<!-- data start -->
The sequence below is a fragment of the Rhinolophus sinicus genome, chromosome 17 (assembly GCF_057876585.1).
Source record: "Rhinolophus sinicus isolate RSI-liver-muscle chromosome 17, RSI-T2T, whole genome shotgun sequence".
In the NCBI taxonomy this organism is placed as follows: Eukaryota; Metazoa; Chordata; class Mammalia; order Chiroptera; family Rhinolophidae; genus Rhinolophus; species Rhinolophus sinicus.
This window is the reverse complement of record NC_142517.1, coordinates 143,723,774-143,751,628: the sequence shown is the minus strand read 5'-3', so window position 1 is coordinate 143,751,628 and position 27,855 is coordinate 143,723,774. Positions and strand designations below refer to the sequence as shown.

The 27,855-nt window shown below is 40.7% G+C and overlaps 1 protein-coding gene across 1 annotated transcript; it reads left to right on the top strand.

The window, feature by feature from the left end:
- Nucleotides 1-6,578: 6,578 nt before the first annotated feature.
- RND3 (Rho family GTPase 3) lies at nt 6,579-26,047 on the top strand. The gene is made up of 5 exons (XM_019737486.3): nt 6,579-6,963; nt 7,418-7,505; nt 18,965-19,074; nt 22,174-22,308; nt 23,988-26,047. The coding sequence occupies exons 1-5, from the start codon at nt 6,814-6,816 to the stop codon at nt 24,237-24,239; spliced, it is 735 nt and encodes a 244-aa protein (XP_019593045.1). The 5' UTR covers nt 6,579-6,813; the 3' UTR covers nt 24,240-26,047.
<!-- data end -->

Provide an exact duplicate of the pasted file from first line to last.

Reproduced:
The sequence below is a fragment of the Rhinolophus sinicus genome, chromosome 17 (assembly GCF_057876585.1).
Source record: "Rhinolophus sinicus isolate RSI-liver-muscle chromosome 17, RSI-T2T, whole genome shotgun sequence".
In the NCBI taxonomy this organism is placed as follows: Eukaryota; Metazoa; Chordata; class Mammalia; order Chiroptera; family Rhinolophidae; genus Rhinolophus; species Rhinolophus sinicus.
This window is the reverse complement of record NC_142517.1, coordinates 143,723,774-143,751,628: the sequence shown is the minus strand read 5'-3', so window position 1 is coordinate 143,751,628 and position 27,855 is coordinate 143,723,774. Positions and strand designations below refer to the sequence as shown.

The 27,855-nt window shown below is 40.7% G+C and overlaps 1 protein-coding gene across 1 annotated transcript; it reads left to right on the top strand.

The window, feature by feature from the left end:
- Nucleotides 1-6,578: 6,578 nt before the first annotated feature.
- RND3 (Rho family GTPase 3) lies at nt 6,579-26,047 on the top strand. The gene is made up of 5 exons (XM_019737486.3): nt 6,579-6,963; nt 7,418-7,505; nt 18,965-19,074; nt 22,174-22,308; nt 23,988-26,047. The coding sequence occupies exons 1-5, from the start codon at nt 6,814-6,816 to the stop codon at nt 24,237-24,239; spliced, it is 735 nt and encodes a 244-aa protein (XP_019593045.1). The 5' UTR covers nt 6,579-6,813; the 3' UTR covers nt 24,240-26,047.